Newsletter for November-December 2020

Newsletter of the Universal Esperanto Association’s Office of Liaison with the United Nations

Number 49, November-December 2020

Statement of the Universal Esperanto Association on the occasion of the International Day of Non-Violence 2020, 2 October

Each year the United Nations observes October 2 as the International Day of Non-Violence – a day on which we celebrate the power of peaceful ideas to move humankind toward the good. On this day in 1869, a century and a half ago, the great pioneer of the philosophy and strategy of non-violence, Mahatma Gandhi, was born.

Recently, on July 17, 2020, one of the great leaders of the non-violent movement in the United States, John Lewis, died. Shortly after his passing, his final message was published. It should continue to inspire us. In this message he stated: “Though I may not be here with you, I urge you to answer the highest calling of your heart and stand up for what you truly believe. In my life I have done all I can to demonstrate that the way of peace, the way of love and nonviolence is the more excellent way. Now it is your turn to let freedom ring.”

The Universal Esperanto Association gives special emphasis to the power of language as an instrument of non-violence. Through speech and writing, humankind can persuade, insist, reason – without recourse to violent confrontation. But this is possible only when both sides speak the same language. All too often, communication collapses because of language difference, or the inability of speakers of different languages to bridge those differences, despite the often heroic efforts of interpreters and translators. And, all too often, when people cease to understand they begin to fight.

The International Language Esperanto was created to bridge the differences of languages, constituting a foundation for non-violent communication and the furtherance of understanding. The Universal Esperanto Association’s constitution states that “good international relations and respect for human rights, as these are defined in the Universal Declaration of Human Rights and other internationally recognized instruments, are essential conditions for the work of UEA.” On the basis of this requirement of our constitution, the Association unequivocally condemns all forms of violence.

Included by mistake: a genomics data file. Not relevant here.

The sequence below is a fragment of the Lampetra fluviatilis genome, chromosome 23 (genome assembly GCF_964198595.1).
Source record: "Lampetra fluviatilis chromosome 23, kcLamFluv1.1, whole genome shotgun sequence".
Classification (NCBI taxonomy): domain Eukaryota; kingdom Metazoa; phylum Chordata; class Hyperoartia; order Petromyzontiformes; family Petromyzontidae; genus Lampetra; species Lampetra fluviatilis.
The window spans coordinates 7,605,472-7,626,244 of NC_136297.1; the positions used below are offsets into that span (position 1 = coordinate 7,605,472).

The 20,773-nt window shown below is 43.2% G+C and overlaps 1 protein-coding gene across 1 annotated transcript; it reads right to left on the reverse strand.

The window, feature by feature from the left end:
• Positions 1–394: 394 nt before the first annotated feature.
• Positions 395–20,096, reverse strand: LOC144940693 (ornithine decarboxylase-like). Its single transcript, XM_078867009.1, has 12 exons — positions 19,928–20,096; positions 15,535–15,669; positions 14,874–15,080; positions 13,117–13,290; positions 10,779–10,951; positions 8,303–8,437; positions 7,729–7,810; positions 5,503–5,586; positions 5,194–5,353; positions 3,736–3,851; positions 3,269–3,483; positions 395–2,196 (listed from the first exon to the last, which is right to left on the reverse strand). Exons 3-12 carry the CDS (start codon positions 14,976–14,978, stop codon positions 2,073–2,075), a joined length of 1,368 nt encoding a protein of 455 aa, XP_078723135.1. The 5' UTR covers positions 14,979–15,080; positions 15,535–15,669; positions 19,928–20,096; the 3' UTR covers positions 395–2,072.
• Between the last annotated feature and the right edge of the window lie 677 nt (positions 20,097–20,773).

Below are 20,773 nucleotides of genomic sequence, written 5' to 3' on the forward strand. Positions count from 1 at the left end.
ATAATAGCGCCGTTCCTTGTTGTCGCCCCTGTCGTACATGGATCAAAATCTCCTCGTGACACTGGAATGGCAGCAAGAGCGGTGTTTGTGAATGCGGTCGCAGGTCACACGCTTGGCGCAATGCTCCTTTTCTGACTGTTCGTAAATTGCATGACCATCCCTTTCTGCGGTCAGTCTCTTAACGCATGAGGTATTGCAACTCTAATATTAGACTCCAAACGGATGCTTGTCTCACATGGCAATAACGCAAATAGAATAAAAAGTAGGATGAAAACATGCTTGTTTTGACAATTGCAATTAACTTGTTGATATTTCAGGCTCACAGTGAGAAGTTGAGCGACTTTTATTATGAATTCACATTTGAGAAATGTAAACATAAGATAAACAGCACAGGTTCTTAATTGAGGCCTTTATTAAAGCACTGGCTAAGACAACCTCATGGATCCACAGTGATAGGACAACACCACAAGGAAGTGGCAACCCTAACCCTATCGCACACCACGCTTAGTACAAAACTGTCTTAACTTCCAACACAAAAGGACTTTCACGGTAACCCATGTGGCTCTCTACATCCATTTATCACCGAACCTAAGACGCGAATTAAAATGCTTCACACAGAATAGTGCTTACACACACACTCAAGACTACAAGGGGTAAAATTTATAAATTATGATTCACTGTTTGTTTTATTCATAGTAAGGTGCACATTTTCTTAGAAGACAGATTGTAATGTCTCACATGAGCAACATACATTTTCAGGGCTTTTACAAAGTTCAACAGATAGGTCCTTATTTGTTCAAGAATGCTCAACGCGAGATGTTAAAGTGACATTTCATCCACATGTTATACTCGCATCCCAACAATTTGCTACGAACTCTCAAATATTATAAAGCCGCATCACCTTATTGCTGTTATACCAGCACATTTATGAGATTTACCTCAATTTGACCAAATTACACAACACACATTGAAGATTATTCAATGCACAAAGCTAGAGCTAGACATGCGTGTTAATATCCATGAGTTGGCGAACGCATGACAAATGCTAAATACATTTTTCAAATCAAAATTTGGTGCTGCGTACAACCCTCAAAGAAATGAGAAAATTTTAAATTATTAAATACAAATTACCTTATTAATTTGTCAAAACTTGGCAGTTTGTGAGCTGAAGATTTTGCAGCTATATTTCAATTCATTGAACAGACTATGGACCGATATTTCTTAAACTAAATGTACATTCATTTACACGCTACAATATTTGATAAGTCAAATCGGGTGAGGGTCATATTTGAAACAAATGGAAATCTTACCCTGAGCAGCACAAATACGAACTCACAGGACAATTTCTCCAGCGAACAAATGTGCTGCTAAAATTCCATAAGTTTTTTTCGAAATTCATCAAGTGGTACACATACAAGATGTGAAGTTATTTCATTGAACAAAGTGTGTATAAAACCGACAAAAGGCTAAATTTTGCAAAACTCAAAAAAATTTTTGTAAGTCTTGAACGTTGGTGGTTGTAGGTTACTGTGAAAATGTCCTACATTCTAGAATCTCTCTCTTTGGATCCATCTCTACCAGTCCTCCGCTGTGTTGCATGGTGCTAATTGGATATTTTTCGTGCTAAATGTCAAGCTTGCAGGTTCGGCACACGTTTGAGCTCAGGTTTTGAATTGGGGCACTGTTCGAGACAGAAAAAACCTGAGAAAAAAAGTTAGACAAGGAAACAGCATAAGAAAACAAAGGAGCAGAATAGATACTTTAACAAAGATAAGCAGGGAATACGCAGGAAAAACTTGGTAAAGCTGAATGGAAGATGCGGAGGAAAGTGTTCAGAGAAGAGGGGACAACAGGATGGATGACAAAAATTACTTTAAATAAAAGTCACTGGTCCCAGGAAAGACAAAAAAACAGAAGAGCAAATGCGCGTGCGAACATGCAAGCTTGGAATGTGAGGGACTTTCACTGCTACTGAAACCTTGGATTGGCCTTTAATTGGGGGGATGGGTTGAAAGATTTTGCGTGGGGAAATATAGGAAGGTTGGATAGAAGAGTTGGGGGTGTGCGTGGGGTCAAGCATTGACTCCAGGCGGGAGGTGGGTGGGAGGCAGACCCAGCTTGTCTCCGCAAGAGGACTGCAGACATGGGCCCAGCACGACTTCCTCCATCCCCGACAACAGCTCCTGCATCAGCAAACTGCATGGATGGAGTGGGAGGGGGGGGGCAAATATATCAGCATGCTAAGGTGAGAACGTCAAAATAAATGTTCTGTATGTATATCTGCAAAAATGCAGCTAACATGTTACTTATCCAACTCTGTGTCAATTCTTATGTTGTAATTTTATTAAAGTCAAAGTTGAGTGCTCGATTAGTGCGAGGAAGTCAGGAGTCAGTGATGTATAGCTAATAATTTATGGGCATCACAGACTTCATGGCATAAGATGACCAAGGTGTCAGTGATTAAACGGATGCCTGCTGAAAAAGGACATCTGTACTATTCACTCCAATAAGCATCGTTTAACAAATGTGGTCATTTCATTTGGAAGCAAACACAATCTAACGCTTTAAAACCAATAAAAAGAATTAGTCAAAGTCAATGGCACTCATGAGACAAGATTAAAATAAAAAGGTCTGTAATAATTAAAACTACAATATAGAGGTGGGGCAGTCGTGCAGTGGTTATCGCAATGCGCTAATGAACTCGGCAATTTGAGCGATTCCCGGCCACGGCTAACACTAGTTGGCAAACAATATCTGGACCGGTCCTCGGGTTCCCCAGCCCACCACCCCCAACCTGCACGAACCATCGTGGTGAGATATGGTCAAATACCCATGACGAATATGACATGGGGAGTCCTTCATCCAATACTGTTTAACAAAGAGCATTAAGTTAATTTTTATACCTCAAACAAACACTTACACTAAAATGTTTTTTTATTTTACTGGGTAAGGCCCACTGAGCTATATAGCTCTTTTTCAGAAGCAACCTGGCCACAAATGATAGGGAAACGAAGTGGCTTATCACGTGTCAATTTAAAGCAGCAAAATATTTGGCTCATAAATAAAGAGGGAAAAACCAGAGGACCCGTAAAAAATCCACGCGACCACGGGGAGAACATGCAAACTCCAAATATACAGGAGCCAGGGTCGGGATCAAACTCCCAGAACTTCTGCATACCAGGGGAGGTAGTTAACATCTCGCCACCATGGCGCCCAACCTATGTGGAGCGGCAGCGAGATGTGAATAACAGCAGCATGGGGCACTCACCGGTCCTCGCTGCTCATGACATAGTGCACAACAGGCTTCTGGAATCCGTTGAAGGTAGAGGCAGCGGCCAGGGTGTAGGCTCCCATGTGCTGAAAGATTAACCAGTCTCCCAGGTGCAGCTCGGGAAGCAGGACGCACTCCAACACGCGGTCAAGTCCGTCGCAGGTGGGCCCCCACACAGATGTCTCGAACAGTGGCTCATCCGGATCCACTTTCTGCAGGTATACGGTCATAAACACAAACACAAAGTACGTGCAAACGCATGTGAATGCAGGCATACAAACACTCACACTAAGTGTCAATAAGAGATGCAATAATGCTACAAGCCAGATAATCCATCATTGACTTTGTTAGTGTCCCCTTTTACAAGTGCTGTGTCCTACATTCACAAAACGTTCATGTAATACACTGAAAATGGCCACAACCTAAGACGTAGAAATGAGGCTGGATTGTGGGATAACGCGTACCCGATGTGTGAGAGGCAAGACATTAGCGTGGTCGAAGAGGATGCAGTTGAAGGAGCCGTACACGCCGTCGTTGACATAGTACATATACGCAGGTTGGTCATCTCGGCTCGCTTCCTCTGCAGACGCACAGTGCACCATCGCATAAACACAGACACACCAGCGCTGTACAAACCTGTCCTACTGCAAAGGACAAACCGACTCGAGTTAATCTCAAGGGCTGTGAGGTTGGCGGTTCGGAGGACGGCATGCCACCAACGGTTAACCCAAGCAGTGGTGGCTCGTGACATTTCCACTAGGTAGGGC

On the occasion of the International Day of Non-Violence the Universal Esperanto Association reaffirms its co-operation with the United Nations in creating a more peaceful and understanding world in the spirit of Mahatma Gandhi, John Lewis, and the other pioneers of non-violence.

And, as John Lewis emphasized, now it is our turn…

The Kung Fu Rabbit environmentally conscious – in Esperanto

The flim star Kung Fu Rabbit and his friends are engaged in a peaceful battle in Esperanto to save the environment! A new fully international project plans to film a series of animated episodes which will both entertain and teach children across the world. Accompanying it will be a series of books, each in two languages, namely Esperanto and the language of the region concerned; and further adaptations in further languyagesd will follow. The first sponsorships for the project are from China, the producer and director are Spanish, and the first episode will be made in Rome, with support from the Italian Esperanto Federation. Now being planned is an episode in which a snail and a gazelle speak in Esperanto, to the delight of all the other animals. The project leaders argue that, more and more, children grow up in cities and do not experience nature: to save it, we must understand it. See:

A thought on the occasion of Indigenous Peoples Day of the Americas, 12 October

According to Miguel Trancozo Trevino, in an article in BBC Future, “English and a handful of other languages dominate the internet, but this is leaving indigenous cultures without a voice online. Now they are fighting to get their own languages on the web.”

“Imagine your favourite social media platform does not let you post in English. Now think of a keyboard that won’t allow you to type in your own words. You would have two options: either switch to another language or remain digitally silent.”

“There are nearly 7,000 languages and dialects in the world,” the author writes, “yet only 7% are reflected in published online material, according to Whose knowledge?, a campaign that aims to make visible the knowledge of marginalised communities online.”

“While Facebook supports up to 111 languages, making it the most multilingual online social media platform, a survey published by Unesco in 2008 found that 98% of the internet’s web pages are published in just 12 languages, and more than half of them are in English. This reduces linguistic diversity online to a handful of tongues, making it harder for those that speak one of the excluded languages of the internet.”

Universal Esperanto Association Office for Liaison with the United Nations, 777 United Nations Plaza, New York, NY 10017. [1] 212-687-7041.